Just like alcoholism involves drinking more and more alcohol to get diminishing returns of pleasure and relaxation, persistent pain can involve diminishing returns in seeking relief by lying down on a couch or taking pain medication. Certain things swamp the reward circuits of the brain, like opioids, smoking, and junk food. The more the reward circuits are swamped, the faster those circuits get, which can look like a person in pain compulsively seeking relief, even when the methods of relief are helping less and less. Meanwhile, as the nervous system learns to feel pain more and more efficiently, it’s as if an amplifier has been turned up and the pain becomes more and more intense. Anticipation of pain increases pain; fear of pain increases pain.
A vicious cycle is engaged, where the back-of-the-brain circuits of anticipation and reward get faster and faster. Feeling pain and seeking relief take over a person’s experience in a similar way that addiction can take over a person’s life. Even if the person rationally knows that what will help with persistent pain is gentle exercise, the part of the brain that can make rational decisions is less and less accessible. The small, ordinary pleasures of day to day life get crowded out, which means that the person gets less practice feeling pleasure and more practice feeling pain. And of course, the social aspect of persistent pain can be as profound as the social aspects of addiction: as anticipation of pain leads a person to withdraw from the activities of daily life, they become isolated. Isolation increases stress and negative emotions, which in turn increase pain.
At this point, research suggests that the only way to heal the brain from the vicious cycle of compulsive relief-seeking and amplified pain is to gently re-establish connections in the brain that provide small, reliable doses of positive feeling. Over time, low-key rewards that don’t swamp and overwhelm the circuitry can begin to have an effect on the pain amplifier, and actually turn it down. Neuroplasticity can be engaged for the purpose of learning how to feel other things than pain.
Recovery from chronic pain is a gentle, supportive, non-judgmental, active process — which is where community acupuncture clinics can really shine. Many of the same principles involved in trauma informed acupuncture come into play, because using community acupuncture to address persistent pain is about people learning to use the clinic as a source of small, reliable doses of positive feeling. Relaxation is a skill. Accessing support is a skill. Being in a social setting even though you’re in pain is a skill. Community acupuncture patients tend to develop a sense of competence around receiving acupuncture, which means developing neural connections of learning and reward that are different from the grooves of the vicious cycle of persistent pain. It’s all about people being empowered to use the clinic on their own terms.”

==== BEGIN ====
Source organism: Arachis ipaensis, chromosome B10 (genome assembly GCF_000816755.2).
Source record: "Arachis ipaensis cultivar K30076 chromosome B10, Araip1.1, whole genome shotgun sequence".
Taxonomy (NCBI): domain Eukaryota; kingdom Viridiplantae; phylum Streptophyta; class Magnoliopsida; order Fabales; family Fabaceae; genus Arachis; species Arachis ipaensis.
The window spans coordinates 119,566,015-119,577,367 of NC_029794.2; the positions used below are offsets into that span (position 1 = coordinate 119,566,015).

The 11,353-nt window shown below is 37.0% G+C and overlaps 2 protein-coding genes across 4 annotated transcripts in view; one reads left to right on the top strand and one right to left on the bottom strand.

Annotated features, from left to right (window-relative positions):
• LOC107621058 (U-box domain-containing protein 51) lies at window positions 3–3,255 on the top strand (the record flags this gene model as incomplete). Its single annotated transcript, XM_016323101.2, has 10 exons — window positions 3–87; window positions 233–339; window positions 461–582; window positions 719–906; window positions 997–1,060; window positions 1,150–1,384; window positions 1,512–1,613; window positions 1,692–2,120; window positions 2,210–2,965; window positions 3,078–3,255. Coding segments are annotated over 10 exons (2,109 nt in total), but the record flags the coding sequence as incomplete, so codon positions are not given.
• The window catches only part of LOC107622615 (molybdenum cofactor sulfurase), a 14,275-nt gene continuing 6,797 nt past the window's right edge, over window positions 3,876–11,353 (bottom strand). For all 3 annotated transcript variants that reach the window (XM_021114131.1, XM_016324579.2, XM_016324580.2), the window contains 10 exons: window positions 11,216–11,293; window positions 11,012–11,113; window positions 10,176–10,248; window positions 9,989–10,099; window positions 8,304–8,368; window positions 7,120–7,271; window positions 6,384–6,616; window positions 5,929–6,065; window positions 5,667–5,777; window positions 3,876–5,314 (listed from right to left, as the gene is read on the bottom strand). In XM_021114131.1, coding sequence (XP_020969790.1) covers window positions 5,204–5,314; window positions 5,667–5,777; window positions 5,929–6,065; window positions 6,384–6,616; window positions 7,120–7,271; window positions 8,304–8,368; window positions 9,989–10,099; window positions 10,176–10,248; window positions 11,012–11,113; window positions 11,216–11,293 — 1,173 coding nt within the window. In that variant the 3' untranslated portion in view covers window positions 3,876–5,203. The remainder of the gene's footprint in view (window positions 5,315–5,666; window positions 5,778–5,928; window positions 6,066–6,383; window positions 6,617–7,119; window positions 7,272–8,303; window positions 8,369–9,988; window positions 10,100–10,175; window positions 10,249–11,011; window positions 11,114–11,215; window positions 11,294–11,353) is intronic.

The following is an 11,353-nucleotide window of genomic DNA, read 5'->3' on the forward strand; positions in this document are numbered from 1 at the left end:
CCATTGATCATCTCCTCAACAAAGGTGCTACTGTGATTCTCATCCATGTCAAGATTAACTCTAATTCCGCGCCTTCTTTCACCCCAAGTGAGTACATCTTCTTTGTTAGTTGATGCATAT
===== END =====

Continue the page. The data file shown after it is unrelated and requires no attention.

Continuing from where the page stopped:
Let’s reiterate: Recovery from chronic/persistent pain is a gentle, supportive, non-judgmental, active process. According to our biomedical friends who work in safety-net clinics in Portland, acupuncture works because it increases neuroplasticity. (You could probably explain that in terms of qi if you wanted to.) But acupuncture treatment isn’t something the practitioner does to the patient, it’s something the patient and practitioner do together (and we don’t mean the patient has to quit smoking, or otherwise change their habits, in order for the treatment to “work”). Receiving acupuncture is an active process for the patient, even when they’re sitting or lying still. The acupuncturist can support the patient’s process by providing a safe environment in which to practice the skills of relaxing, receiving treatment, and accessing support.
Because of the many complex biopsychosocial factors that affect patients’ experience of pain, it’s entirely possible for patients to experience negative outcomes after an acupuncture treatment that are nobody’s “fault”, and might even be part of the larger process of patients learning how to use acupuncture to manage their pain. Without the support of a culture of safety, though, and in the presence of the expectation that pain is something that acupuncture is supposed to magically erase, it’s easy to fall back on blame as a response. If a patient tells a practitioner that they suddenly have a new kind of pain in a new location after a treatment, and they think the treatment caused it (and why wouldn’t they think that?), it’s easy for the practitioner to get defensive and/or try to turn what feels like an accusation back on the patient. It’s really unfortunate when that happens, though, because successful pain management is often an incremental process that relies on relationship-building. (Please see Punking for more details.) Blaming and accusations can derail both the process and the relationship before anything useful can be accomplished. A culture of safety, though, opens up other possibilities.
A culture of safety allows us to approach unexpected negative outcomes from a place of curiosity, openness and communication, rather than defensiveness. There’s so much we collectively don’t understand about pain, and we’re learning new things every day. There’s so much more to think about in pain management — a much bigger picture — than what individuals are doing right or doing wrong. A culture of safety allows patients and practitioners to approach negative outcomes as allies rather than adversaries.
Up next: Toward a Culture of Safety, Part 3: Trauma-Informed Care